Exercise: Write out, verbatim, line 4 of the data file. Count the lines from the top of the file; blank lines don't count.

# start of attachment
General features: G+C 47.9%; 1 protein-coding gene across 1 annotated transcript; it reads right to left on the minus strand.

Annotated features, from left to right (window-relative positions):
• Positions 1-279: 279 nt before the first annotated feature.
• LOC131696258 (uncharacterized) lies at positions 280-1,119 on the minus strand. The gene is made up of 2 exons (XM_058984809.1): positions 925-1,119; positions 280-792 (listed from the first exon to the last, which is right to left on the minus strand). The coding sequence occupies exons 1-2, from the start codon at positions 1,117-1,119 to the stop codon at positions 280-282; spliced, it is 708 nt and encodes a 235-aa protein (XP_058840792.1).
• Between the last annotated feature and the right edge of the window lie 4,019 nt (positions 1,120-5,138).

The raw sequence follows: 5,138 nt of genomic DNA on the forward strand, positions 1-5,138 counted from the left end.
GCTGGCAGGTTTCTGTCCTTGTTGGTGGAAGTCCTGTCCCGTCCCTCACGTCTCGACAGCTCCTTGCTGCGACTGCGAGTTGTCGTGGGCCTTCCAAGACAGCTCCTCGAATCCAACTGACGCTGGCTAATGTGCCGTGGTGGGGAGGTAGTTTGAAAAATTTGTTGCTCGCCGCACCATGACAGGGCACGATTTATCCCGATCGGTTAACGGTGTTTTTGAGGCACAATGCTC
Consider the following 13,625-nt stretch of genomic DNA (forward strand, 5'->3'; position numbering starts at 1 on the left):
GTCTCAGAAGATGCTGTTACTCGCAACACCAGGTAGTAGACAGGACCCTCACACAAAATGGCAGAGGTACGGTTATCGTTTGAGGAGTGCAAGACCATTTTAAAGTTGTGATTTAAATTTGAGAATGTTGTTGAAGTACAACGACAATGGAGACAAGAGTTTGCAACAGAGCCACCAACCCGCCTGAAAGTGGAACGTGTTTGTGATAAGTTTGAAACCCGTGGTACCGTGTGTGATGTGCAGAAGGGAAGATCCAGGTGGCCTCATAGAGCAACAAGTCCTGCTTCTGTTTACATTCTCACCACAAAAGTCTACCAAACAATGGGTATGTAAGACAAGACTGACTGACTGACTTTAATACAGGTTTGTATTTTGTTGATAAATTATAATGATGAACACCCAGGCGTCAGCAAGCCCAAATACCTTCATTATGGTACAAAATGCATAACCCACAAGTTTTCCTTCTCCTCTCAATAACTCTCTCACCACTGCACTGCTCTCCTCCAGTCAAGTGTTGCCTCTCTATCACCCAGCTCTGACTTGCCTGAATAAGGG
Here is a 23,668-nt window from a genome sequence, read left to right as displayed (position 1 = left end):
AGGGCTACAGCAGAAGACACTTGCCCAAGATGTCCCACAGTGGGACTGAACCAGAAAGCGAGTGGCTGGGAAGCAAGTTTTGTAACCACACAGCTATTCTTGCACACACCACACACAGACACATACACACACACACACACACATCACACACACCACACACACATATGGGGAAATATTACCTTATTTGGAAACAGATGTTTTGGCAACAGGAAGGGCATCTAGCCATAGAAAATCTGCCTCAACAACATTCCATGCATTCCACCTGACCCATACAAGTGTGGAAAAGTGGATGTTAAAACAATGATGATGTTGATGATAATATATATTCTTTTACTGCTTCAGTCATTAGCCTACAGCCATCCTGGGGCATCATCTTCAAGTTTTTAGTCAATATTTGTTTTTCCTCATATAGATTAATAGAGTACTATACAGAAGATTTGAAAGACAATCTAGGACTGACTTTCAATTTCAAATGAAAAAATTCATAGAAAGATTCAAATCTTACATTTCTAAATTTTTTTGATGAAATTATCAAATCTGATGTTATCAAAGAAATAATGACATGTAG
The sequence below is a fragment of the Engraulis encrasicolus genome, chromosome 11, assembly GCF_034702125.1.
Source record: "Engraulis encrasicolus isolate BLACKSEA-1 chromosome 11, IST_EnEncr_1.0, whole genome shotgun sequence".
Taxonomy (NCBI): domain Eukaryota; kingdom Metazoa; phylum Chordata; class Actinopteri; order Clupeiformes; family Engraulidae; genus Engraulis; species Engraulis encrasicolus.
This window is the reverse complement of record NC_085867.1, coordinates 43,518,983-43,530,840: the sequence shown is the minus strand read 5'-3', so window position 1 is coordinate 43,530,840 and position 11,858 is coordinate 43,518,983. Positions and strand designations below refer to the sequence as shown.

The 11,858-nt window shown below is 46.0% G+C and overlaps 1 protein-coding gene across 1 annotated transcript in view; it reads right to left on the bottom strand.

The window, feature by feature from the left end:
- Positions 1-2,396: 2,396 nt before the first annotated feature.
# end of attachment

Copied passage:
• LOC131696258 (uncharacterized) lies at positions 280-1,119 on the minus strand. The gene is made up of 2 exons (XM_058984809.1): positions 925-1,119; positions 280-792 (listed from the first exon to the last, which is right to left on the minus strand). The coding sequence occupies exons 1-2, from the start codon at positions 1,117-1,119 to the stop codon at positions 280-282; spliced, it is 708 nt and encodes a 235-aa protein (XP_058840792.1).